This is not the first time these questions have been raised. Pocket books called Stalags circulated widely in Israel during the Eichmann trial in the 1960s. They depicted American or British pilots being abused by sadistic Nazi female officers, and then taking revenge by raping and/or killing their torturers. Deemed pornographic by Israeli courts, these books were banned.
There is a not uncommon belief that the Torah sanctions revenge. But the precept of “an eye for an eye” is usually cited incorrectly, according to Rabbi Joel Roth, a professor at the Jewish Theological Seminary in New York. It is actually meant to refer to monetary compensation rather than bloodletting. And Leviticus 19:18 says, “Thou shalt not take vengeance, nor bear any grudge against the children of thy people.”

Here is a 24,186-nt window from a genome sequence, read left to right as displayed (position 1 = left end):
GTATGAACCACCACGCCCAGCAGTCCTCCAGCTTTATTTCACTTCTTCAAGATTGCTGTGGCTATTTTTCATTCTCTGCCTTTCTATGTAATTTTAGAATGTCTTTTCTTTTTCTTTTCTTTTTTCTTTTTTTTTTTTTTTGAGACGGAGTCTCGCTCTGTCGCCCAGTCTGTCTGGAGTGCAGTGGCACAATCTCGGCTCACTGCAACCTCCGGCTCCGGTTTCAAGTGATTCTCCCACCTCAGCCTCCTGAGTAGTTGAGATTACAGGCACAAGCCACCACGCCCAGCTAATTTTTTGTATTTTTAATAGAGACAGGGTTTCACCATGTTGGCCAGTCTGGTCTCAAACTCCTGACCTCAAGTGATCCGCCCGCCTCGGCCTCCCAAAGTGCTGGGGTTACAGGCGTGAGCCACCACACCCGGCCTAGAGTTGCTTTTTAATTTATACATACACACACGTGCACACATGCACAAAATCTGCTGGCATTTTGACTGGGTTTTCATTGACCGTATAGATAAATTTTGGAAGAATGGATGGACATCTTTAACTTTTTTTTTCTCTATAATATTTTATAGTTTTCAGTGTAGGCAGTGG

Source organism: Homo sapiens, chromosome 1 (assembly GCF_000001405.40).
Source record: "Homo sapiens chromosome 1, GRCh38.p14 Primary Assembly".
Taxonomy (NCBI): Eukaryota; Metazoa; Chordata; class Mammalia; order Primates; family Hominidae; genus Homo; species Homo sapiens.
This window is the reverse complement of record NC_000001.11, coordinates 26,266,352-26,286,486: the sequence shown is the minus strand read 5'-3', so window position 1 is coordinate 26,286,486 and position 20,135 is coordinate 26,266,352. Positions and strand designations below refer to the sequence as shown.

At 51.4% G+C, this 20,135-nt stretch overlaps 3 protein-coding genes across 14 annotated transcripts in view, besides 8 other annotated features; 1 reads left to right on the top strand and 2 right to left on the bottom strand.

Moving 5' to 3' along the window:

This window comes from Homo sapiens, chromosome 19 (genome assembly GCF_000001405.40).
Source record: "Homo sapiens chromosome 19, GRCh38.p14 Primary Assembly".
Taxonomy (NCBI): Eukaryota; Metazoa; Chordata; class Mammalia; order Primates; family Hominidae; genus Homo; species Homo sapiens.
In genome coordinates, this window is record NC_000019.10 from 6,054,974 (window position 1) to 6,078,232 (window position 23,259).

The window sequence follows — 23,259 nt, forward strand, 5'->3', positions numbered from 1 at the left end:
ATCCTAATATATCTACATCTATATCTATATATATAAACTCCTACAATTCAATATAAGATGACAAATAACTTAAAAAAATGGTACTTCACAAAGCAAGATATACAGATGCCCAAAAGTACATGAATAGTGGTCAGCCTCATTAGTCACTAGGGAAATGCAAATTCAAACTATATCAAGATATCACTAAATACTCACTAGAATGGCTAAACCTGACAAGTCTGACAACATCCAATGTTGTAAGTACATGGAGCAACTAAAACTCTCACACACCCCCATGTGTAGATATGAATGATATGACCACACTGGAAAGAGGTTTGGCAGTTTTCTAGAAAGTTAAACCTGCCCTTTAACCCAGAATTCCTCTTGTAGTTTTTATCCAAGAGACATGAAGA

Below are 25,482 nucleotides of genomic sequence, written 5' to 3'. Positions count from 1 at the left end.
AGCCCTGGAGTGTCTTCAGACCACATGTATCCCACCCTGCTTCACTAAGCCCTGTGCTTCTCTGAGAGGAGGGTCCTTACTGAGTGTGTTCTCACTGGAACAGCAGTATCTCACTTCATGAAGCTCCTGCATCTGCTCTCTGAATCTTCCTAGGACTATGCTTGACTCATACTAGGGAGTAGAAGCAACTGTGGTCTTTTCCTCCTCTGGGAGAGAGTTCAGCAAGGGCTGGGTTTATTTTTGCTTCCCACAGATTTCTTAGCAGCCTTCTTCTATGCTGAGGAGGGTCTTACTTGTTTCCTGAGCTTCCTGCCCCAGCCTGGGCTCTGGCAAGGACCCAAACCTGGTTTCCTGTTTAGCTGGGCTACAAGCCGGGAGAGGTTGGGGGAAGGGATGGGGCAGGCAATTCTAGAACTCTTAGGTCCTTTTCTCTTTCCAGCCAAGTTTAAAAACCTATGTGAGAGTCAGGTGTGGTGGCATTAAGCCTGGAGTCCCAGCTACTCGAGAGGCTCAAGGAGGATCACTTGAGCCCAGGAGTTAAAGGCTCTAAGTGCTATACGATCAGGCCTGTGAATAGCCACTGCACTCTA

Rabbi Roth notes that Jews are prohibited from taking “the law into your own hands as a matter of legal punishment.” The scaffolding of legality””a fair trial and conviction””is paramount under Jewish law. Eichmann was the one person to ever receive a death sentence in an Israeli court, and not without much hand-wringing from Jews world-wide.